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MORE NEWS INSIDE—Attorney General, Hospital Police, Member BBQ, November Ballot Initiative

CSLEA ALERT Vol. 22

July 3, 2012

www.cslea.com

POC Fails Again to Sever CSLEA Bargaining Unit  Legislature not willing to circumvent existing PERB protocol Unabashed by the March 2010 decision of the Public Employment Relations Board (PERB) denying its petition for severance, Peace Officers of California (POC) decided to take another crack at splintering Unit 7 through Senate Bill 252. This piece of legislation would have permitted severance to occur merely upon the filing of signature cards with PERB, a flawed process which is presently used for determining whether to grant a hearing on the severance petition. SB 252 was almost universally opposed by labor -including AFSCME -- when the bill was previously introduced, because it would set bad precedent for other disgruntled factions to legislate the makeup of existing bargaining units.

Fortunately, on June 20 and then again on July 3, the Assembly Committee on Public Employees, Retirement, and Social Security did not consider SB 252, effectively killing it for this legislative session. Although the bill is dead, it is important for all Bargaining Unit 7 members to understand that its purpose was not to benefit any other classification other than the Fish and Game Wardens. Consider these points: •

During the early stages of the 2007 severance campaign, the founders of POC stated in an internal POC memo that Fish and Game wardens would call the shots of any new union -- not DOJ special agents, not hospital police, not DMV investigators, not, ABC investigators, not Dept. of Insurance investigators, not even the wardens’ brethren, the state park peace officers. While under cross examination – and under oath -at the severance hearing, Warden Jerry Karnow admitted the wardens felt entitled to the entire 43percent pay increase (the 2006 re-opener got them 25 percent) even if it meant no other Unit 7 peace officer received a raise.

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CSLEA, Administration Reach Agreement on   Personal Leave Program  Budget made clear all employee groups  would shoulder new concessions    The questions which have been asked repeatedly  over the past few years are the following: (1) for  how long is California going to be mired in this  mess of an economy; and (2) how many times are  public employees going to be asked to accept  reductions in pay and benefits to help ease the  state from this recession. The answers to these  questions are unknown.    What is known is that the Administration in  conjunction with the presentation of the May  budget revise made clear that all state  employees, including those represented by CAHP  and CDF Firefighters, would be required to take a  5% cut in pay for the 2012‐2013 fiscal year. Most  labor groups have reached agreement  implementing a Personal Leave Program (PLP)  Continued on Page 2  •

Now take a look at the language of SB 252 (viewable in this same story on the CSLEA website). If the bill was really intended to benefit all CSLEA sworn peace officers, why did the justification for the legislation mention Fish and Game wardens 30 times, state park police 11 times, but not once DOJ special agents, hospital police, DMV investigators, ABC investigators, Continued on Page 2


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that CSLEA is an extremely effective bargaining agent for Unit 7 members, commenting positively on the contracts it has negotiated over time and the legal defense offered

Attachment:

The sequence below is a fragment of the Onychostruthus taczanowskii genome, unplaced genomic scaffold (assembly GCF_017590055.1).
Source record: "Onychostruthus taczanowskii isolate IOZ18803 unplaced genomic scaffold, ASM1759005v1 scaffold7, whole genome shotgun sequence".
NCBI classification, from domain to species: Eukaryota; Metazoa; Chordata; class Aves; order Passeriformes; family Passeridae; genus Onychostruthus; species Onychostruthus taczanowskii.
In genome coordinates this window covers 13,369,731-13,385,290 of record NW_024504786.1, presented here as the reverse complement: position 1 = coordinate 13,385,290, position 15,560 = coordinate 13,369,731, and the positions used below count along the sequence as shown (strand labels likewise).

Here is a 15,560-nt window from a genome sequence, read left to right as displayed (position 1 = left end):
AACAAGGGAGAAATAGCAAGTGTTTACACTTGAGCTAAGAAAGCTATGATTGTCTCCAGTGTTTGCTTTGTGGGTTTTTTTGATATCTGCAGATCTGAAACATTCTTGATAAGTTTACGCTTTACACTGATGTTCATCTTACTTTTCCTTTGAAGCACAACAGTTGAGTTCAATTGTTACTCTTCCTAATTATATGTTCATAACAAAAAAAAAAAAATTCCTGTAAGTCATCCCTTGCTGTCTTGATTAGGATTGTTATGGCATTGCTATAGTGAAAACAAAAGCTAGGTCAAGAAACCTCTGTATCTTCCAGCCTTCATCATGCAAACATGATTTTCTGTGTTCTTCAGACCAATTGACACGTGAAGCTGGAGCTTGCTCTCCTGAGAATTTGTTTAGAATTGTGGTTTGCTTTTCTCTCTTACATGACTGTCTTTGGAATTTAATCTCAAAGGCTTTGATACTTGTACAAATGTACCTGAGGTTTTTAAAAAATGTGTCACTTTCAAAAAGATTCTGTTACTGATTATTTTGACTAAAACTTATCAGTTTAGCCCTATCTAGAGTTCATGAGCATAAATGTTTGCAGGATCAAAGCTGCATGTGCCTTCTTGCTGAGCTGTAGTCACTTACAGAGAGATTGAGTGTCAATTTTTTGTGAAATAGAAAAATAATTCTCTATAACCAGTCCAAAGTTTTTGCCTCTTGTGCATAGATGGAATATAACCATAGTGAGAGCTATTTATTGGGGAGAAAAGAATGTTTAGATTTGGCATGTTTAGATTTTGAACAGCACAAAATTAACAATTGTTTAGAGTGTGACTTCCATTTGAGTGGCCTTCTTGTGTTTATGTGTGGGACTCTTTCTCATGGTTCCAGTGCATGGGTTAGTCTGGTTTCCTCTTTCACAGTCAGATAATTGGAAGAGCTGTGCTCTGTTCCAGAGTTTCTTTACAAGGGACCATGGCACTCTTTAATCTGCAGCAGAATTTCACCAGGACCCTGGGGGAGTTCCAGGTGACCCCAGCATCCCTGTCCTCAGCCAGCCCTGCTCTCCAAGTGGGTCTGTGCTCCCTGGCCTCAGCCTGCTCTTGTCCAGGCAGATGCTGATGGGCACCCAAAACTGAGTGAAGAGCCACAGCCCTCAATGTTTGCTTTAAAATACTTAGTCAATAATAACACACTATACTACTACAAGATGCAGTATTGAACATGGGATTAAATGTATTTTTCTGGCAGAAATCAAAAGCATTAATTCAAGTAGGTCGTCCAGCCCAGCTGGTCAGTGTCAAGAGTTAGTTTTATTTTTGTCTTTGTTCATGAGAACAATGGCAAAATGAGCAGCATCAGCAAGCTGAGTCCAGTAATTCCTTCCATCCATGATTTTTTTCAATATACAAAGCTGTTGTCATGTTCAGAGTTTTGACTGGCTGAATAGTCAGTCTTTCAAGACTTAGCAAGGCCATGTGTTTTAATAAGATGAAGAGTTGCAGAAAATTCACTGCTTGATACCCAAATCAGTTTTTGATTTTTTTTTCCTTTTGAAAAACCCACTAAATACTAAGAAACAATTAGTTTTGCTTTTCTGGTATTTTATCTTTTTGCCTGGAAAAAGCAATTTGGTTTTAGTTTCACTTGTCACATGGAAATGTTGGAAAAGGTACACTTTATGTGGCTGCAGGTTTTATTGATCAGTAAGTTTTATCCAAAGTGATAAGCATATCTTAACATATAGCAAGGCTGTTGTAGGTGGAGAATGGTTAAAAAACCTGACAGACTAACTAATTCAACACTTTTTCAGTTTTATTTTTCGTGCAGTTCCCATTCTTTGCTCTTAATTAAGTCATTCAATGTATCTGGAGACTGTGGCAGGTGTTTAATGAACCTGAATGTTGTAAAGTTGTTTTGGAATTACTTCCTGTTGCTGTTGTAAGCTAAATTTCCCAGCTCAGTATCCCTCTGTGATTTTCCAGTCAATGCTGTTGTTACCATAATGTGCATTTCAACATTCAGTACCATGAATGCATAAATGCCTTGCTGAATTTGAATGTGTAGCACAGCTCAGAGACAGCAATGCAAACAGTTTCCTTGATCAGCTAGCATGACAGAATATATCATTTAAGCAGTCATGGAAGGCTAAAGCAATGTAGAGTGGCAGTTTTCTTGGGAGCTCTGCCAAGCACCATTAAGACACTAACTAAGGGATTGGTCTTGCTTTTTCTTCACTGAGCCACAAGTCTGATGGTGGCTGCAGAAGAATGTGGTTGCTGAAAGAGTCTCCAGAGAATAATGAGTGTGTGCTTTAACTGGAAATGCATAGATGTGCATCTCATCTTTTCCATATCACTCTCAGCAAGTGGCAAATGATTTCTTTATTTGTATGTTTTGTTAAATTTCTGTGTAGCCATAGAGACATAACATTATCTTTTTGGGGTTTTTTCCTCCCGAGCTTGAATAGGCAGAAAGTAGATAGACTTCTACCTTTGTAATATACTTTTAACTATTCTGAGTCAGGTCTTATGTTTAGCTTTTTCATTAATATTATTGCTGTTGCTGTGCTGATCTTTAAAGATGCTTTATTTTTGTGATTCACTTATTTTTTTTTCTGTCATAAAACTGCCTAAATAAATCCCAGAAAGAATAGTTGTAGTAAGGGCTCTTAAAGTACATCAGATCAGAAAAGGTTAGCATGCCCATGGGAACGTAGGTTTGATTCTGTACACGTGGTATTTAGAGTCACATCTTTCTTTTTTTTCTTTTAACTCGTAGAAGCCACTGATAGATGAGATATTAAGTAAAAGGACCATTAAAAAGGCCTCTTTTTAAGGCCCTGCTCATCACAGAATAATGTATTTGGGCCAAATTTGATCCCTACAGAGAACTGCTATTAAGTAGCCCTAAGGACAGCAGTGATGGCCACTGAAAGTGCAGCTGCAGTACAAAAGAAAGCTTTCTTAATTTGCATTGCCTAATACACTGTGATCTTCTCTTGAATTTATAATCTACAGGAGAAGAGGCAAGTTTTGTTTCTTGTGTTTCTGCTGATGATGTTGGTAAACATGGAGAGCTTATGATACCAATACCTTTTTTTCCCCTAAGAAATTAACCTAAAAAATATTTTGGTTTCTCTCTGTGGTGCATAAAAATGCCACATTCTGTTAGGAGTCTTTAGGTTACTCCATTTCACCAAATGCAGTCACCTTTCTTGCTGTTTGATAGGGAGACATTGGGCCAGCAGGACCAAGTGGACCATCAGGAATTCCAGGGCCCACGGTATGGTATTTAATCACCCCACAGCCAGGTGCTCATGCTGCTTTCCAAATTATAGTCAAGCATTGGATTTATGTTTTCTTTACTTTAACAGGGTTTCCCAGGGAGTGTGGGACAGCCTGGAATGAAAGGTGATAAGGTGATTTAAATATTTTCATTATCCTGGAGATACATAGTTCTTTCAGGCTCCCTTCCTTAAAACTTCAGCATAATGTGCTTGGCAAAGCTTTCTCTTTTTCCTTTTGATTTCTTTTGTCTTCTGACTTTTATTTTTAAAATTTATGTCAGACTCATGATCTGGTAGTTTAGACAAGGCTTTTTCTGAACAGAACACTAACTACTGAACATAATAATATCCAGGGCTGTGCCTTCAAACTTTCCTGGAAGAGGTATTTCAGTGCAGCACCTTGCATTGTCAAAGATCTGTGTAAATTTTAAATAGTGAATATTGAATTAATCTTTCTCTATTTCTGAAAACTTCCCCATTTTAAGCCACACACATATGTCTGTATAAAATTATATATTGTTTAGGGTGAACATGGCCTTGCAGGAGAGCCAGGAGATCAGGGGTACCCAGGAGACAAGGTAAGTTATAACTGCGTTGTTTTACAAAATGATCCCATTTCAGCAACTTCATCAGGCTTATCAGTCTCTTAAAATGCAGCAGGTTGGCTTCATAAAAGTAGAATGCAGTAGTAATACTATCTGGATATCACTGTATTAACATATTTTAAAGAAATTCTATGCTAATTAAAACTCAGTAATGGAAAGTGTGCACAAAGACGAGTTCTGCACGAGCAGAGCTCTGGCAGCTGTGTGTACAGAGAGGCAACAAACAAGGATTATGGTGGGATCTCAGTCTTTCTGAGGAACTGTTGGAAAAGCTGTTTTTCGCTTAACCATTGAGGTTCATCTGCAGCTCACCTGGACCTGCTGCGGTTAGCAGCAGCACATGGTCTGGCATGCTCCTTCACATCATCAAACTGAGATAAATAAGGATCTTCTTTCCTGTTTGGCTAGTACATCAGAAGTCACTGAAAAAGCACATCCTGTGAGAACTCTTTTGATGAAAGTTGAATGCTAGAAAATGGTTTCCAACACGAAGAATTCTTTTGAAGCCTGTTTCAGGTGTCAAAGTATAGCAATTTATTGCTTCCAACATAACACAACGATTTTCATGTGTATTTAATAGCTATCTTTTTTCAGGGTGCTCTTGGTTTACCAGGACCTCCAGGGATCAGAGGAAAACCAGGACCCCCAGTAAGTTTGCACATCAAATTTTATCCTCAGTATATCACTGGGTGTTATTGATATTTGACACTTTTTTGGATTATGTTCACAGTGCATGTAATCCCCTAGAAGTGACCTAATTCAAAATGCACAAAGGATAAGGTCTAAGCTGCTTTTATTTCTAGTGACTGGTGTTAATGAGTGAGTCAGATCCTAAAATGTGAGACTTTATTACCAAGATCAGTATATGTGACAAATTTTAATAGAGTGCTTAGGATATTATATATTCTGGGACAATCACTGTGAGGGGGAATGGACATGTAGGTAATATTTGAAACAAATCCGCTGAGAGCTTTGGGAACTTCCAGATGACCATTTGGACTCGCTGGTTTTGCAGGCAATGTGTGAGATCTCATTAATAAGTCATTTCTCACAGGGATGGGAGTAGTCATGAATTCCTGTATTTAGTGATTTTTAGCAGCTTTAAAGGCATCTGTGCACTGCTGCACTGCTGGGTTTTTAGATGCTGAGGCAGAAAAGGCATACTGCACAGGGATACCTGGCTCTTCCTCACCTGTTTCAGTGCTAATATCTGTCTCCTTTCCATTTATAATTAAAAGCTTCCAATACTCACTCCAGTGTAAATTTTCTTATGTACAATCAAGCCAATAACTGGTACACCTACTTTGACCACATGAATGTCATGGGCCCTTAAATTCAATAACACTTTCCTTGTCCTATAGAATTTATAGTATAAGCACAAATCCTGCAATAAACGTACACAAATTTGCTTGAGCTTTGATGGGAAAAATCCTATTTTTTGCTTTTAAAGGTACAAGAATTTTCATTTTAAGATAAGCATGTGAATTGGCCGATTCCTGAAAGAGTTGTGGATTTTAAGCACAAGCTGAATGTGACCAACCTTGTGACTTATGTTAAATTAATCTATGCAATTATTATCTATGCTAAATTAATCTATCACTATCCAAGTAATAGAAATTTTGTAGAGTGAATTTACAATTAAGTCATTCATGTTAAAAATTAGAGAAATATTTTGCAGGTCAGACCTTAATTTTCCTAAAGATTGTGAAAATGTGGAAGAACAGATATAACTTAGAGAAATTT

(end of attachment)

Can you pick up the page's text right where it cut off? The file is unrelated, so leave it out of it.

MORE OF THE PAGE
and, that the Department of Personnel Administration does not desire any change in its relationship with CSLEA, which it described as “mature” and “stable.”

DOI Fraud Investigators or any other sworn CSLEA peace officer? •

Ironically, POC announced a Memorandum of Understanding (the only MOU it will ever negotiate) with AFSCME, which jointly sponsored SB 252. Had the bill been successful, AFSCME would have been POC's choice to become the exclusive representative for the new peace officer unit. AFSCME represents hundreds of thousands of nurses, child-care providers, clerks, and sanitation workers, but very few peace officers. So on the one hand, POC argues that it needs to be in a peace-officer-only unit, and on the other, it argues that Unit 7 peace officers should affiliate with hundreds of thousands of non-peace officers. And the wardens are being disingenuous at best when they say severance will benefit all peace officers. For the past year, the wardens have been trying to become employees of the California Highway Patrol and be part of CAHP. The wardens have no intention of remaining members of CSLEA, or AFSCME for that matter, and would be content to leave all other Unit 7 peace officers - including their brethren, the state park peace officers -- behind.

Now, what do these efforts say to the non-sworn members of Unit 7? In the letters filed in support of SB 252, POC and AFSCME claimed (without factual support) that as long as Unit 7 peace officers continued to be in a bargaining unit which included a large percentage of non-sworn employees, they would never get the pay and benefits necessary to recruit and retain wardens (Letters available in this Alert story on the CSLEA website.) This old argument that non-sworn members of CSLEA are dragging the peace officers down has no factual or historical foundation. The composition of Unit 7 has never prevented the state from paying peace officers more than non-sworn members or stopped it from granting greater benefits. In fact, look at the 2006 contract reopener where Unit 7 peace officers received 16.9 percent to 25 percent increases and non-sworn (with the exception of DOJ Criminalists and agency communications operators) received 6.9 percent with a $1,000 bonus. And sworn members are entitled to longevity and education incentives. If the state wants to pay the wardens more money it can do so regardless of what bargaining unit they are in. We’ll leave the final word to Administrative Law Judge Shawn P. Cloughesy’s March 2010 decision denying POC’s severance petition where he found: •